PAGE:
Kaitlin Marie Armstrong, 35, was sentenced on Friday to 90 years in prison and a $10,000 fine for the murder of Anna Moriah “Mo” Wilson.
A jury of her peers in Travis County delivered a guilty verdict on Thursday in the nine-day trial at the Blackwell-Thurman Criminal Justice Center in Austin, Texas.
Attorneys presented witnesses in the penalty phase, which began late Thursday afternoon immediately after the jury took less than three hours to deliberate and return a guilty verdict for murder. Armstrong had pled not guilty to first-degree murder charges.
Before abbreviated closing arguments on Friday, jurors heard from Wilson’s parents and brother, and then the father and sister of Armstrong. The jury considered a termed sentence of 5 to 99 years or life in prison with no parole. The verdict was read at approximately 2:30 p.m. CT with confinement for 90 years, with eligibility for parole after half of the sentence is served.
Coverage of the proceedings was permitted in the courtroom for opening statements, closing arguments, and the verdict, which Court TV called the ‘Love Triangle Murder Trial’.
Prosecutor Rickey Jones made the State’s closing statement, and he replayed a recording from a Ring doorbell camera that was part of the evidence presented during the nine-day trial, noting “the last thing Mo Wilson did on this earth, on May 11, 2022, at 9:15 p.m. was scream in terror.”
That recording from the camera, which was positioned outside the residence where Wilson was staying in Austin, was played for jurors and the audio resonated with screams from a female and the sound of two apparent gunshots.
After a pause, an apparent third gunshot was heard on the recording. Prosecutor Rickey Jones said the first two shots struck Wilson in the head and were fatal, while the third bullet was fired into her heart.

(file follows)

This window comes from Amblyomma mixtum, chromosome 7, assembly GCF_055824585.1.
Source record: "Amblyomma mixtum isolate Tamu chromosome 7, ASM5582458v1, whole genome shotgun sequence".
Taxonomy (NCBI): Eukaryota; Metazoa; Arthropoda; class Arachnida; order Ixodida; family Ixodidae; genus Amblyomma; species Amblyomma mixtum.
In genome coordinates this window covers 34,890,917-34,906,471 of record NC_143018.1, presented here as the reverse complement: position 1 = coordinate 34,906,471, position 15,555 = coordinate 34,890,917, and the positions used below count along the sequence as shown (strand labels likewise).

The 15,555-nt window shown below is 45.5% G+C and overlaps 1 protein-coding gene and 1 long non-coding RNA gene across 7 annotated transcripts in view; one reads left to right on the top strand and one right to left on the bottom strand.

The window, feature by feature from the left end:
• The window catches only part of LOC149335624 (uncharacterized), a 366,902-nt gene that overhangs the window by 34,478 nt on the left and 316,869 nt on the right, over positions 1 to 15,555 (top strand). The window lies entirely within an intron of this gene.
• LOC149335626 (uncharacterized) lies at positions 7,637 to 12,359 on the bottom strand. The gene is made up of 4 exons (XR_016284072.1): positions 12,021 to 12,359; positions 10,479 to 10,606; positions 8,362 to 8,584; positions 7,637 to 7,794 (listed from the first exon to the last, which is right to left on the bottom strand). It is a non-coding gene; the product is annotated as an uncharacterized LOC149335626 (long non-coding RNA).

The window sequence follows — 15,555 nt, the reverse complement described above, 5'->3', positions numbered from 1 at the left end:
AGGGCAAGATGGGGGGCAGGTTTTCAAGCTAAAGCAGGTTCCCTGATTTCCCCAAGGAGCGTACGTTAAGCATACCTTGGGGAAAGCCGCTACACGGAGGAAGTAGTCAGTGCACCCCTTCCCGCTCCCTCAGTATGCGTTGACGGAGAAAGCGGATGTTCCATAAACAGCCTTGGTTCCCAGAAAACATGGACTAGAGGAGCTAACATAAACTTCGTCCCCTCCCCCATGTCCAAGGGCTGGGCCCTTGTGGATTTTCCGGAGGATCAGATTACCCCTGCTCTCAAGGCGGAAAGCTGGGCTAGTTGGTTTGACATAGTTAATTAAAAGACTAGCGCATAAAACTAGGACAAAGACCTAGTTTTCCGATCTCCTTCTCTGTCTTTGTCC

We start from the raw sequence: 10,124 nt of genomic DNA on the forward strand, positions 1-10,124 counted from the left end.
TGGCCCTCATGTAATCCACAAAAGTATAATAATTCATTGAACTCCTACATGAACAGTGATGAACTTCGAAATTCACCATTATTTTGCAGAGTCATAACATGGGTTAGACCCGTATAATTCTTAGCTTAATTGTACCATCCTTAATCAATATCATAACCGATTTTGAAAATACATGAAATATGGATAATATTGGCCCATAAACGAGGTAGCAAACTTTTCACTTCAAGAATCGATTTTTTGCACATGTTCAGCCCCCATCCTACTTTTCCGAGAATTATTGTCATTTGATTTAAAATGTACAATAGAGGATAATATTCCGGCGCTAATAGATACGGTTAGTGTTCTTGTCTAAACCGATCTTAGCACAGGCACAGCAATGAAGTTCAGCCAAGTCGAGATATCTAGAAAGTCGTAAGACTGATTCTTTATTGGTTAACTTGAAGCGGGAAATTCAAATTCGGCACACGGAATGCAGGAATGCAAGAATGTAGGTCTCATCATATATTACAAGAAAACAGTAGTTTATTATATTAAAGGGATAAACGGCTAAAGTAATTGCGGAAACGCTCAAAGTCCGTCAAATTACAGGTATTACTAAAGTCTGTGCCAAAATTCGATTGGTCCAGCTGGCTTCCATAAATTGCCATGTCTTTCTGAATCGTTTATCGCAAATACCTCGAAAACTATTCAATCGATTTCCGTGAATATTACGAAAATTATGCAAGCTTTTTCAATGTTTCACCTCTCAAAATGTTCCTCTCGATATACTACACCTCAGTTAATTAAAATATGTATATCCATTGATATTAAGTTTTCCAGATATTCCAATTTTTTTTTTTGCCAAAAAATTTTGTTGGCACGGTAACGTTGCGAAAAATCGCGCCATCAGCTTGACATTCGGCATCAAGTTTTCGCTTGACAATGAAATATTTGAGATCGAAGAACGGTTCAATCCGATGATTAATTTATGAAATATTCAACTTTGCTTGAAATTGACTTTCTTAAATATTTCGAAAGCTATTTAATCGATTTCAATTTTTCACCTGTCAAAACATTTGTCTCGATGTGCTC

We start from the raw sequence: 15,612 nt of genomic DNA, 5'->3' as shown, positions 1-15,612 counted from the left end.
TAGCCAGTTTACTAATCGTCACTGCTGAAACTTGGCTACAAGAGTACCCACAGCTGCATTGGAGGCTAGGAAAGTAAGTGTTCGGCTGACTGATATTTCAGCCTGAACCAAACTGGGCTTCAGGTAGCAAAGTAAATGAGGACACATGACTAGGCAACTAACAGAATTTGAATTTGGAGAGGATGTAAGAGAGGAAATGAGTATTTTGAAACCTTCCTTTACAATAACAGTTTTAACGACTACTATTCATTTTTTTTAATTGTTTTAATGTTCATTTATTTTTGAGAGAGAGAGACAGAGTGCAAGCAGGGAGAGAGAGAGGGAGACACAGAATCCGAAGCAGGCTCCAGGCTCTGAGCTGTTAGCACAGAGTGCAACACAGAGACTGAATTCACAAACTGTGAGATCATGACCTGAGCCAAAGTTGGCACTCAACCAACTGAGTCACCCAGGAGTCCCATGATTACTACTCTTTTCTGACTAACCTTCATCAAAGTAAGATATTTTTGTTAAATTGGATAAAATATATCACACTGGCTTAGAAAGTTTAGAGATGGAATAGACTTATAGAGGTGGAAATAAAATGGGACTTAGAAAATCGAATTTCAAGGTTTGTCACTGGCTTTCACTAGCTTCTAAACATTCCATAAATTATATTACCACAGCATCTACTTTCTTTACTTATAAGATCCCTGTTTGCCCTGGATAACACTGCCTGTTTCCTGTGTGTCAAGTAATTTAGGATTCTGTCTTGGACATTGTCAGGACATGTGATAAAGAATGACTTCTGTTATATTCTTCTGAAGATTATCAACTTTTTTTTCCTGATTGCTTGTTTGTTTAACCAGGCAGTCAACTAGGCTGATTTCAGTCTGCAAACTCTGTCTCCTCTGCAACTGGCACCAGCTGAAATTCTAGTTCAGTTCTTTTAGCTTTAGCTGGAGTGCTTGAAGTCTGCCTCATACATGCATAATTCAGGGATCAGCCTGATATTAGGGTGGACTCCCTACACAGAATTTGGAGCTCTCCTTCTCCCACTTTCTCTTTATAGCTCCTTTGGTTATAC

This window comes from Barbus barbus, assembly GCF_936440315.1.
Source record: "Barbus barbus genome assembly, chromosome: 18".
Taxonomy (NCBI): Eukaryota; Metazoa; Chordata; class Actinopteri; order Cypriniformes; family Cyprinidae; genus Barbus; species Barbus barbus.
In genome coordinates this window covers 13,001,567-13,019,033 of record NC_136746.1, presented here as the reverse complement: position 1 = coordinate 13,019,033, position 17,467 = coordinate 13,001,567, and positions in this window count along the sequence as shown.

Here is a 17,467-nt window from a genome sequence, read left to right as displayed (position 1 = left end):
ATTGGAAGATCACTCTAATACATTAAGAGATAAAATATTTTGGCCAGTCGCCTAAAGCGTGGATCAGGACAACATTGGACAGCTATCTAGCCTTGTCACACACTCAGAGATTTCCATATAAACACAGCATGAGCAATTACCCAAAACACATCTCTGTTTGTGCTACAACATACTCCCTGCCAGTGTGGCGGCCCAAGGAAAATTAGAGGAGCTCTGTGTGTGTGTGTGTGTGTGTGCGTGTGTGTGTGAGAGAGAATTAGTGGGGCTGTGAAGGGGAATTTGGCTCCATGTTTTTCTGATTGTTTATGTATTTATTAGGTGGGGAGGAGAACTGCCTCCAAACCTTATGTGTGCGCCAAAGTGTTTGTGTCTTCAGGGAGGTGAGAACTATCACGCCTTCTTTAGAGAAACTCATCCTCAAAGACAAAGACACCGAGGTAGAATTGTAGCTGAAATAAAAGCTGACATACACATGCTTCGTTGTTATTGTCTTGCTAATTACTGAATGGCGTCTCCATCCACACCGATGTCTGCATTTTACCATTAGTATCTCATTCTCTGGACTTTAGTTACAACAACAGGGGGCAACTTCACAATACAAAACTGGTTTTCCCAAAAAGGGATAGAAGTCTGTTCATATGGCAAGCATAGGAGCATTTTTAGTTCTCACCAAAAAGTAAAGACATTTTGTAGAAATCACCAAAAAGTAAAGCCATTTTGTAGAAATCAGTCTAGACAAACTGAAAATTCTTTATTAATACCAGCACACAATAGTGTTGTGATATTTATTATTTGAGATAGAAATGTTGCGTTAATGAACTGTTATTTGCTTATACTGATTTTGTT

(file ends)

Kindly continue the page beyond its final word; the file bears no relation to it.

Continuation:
Defence attorneys stated that not all evidence was tested for DNA and there was not a thorough investigation about other possible suspects, according to reports in The Austin American-Stateman.
Wilson, a highly-successful gravel racer, had won the opening round of the Life Time Grand Prix’s Sea Otter Classic Fuego MTB 80K in April 2022 and four other early-season gravel races. She was in Austin for the Gravel Locos race, ahead of a defence of her title at Unbound Gravel, and was found fatally shot in a friend’s apartment in Austin, Texas on May 11, 2022.
After a six-day inquiry, police issued an arrest warrant on May 17, 2022 for Armstrong, who fled the country using her sister’s passport, flying to Costa Rica. She was apprehended 43 days later and brought into custody.
Armstrong’s trial began on November 1, 2023, with the State providing eight days of testimony from witnesses including Armstrong’s boyfriend Colin Strickland, who was the last person to see Wilson alive. Wilson and Strickland had a brief romantic relationship during a breakup between Armstrong and Strickland in 2021, and multiple witnesses testified to Armstrong being jealous of Wilson.
Armstrong next faces a separate felony charge of trying to escape from custody, causing bodily injury, for a failed escape last month. If convicted, she faces an additional 20 years in prison.
Wilson’s family issued a statement after the verdict on Thursday, calling the past year and a half a ”sad story”.
“As a family, we believe justice has been served, and of course we have many people to thank, but first I want to thank God for giving us strength, comfort and a measure of peace through this trial process. We know many folks back home and around the country have been praying for us and we appreciate that very much.”
The statement then thanked many individuals, including attorneys and public safety officials, before noting that the outcome had “no winners”.
“Other than the prosecution team, there really are no winners here. This sad story is a perfect example of why integrity and honesty are crucial in our personal relationships, and how dishonesty can often lead to unintended consequences. Selfish manipulation, jealousy and hatred never lead to good outcomes. Violence is never a good way to solve personal issues, in fact, violence doesn’t solve anything but only leads to more suffering.”